Anatomy of an intruded coal, I: Effect of contact metamorphism on whole-coal geochemistry, Springfield (No. 5) (Pennsylvanian) coal, Illinois Basin

Susan M. Rimmer, Lois E. Yoksoulian, James C. Hower

Research output: Contribution to journalArticlepeer-review

101 Scopus citations

Abstract

If time and heating rate are important agents in coal maturation, one might expect to see differences in chemical changes in response to maturation depending on the means of increased rank. Using a suite of samples obtained from an intruded Pennsylvanian-age coal in southern Illinois, we present whole-coal chemical data. Comparing these data to extant geochemical data for coals that have undergone normal burial maturation, we evaluated the hypothesis that if coal alteration occurs rapidly (due to intrusion) rather than gradually (burial maturation), then different relationships are seen in chemical composition (proximate and ultimate analyses) and vitrinite reflectance. The Pennsylvanian-age (Asturian [Westphalian D]) Springfield (No. 5) coal is mined at the Big Ridge Mine, near Eldorado, southern Illinois. This high volatile B bituminous coal was intruded by an ultramafic igneous intrusion during the early Permian. Alteration occurs out to ~ 1.2× dike thickness and includes an increase in random vitrinite reflectance (Rm) from levels ~ 0.7% to over 5.3%, loss of liptinites, and formation of devolatilization vacuoles and fine mosaic texture. Decreases in volatile matter (VM) and increases in fixed carbon (FC) appear to be less than would be expected for the level of reflectance seen within the alteration halo. Carbonate minerals have a major influence on proximate analyses but even following the removal of carbonates, the decrease in VM is still less than would be seen in coals of similar vitrinite reflectance that were altered by normal burial maturation. Carbonate mineralization also contributes to variability in ultimate analysis values approaching the intrusion, particularly for %C and %O. After carbonate removal, data for these coals do not appear to follow the normal burial coalification tracks when plotted on a van Krevelen diagram and on a Seyler chart. These differences suggest that a slightly different maturation pathway may have been followed by these coals and by others that were altered rapidly by intrusion.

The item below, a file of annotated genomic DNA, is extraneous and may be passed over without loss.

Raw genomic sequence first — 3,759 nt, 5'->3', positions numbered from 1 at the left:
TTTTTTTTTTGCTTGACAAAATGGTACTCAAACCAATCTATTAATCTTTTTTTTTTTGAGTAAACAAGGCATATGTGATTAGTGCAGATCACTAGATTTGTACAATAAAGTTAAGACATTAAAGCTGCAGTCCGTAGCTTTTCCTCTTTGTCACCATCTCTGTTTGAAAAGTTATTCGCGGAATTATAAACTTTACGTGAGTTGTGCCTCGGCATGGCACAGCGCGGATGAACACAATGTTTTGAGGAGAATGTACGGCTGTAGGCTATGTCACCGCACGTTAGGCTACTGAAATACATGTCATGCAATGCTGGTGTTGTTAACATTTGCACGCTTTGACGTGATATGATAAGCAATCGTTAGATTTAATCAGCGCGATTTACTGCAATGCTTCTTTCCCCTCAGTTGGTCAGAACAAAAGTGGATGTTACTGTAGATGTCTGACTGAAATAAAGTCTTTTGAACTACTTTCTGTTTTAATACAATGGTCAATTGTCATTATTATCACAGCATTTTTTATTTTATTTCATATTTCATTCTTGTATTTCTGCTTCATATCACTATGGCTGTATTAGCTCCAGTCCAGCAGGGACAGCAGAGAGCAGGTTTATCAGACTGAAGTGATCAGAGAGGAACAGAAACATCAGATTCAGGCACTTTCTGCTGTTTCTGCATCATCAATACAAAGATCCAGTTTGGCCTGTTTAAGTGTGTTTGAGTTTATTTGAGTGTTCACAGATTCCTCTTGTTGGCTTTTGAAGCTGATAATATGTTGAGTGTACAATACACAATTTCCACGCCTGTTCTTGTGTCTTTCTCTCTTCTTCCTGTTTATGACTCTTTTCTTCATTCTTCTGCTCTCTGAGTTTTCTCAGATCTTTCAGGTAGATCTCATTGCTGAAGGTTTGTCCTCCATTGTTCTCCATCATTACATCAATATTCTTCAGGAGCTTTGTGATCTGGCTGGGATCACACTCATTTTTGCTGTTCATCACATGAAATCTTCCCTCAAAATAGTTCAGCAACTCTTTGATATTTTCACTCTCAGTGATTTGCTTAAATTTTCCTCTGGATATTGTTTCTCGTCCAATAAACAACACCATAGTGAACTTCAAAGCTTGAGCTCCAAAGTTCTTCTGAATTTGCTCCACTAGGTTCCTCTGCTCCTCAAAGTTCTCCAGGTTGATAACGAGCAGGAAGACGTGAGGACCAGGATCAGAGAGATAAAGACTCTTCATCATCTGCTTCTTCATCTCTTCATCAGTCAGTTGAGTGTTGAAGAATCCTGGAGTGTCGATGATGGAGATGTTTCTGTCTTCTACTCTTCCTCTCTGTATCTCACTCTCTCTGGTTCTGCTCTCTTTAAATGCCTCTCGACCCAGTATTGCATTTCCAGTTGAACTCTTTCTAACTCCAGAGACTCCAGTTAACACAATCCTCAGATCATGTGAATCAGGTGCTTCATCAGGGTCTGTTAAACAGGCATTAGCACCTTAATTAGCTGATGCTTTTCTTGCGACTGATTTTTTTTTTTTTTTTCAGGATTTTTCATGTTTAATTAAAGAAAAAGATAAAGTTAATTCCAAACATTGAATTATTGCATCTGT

Original languageEnglish
Pages (from-to)74-82
Number of pages9
JournalInternational Journal of Coal Geology
Volume79
Issue number3
DOIs
StatePublished - Aug 1 2009

Keywords

  • Carbonate
  • Coal
  • Illinois Basin
  • Intrusion
  • Volatile matter

ASJC Scopus subject areas

  • Fuel Technology
  • Geology
  • Economic Geology
  • Stratigraphy

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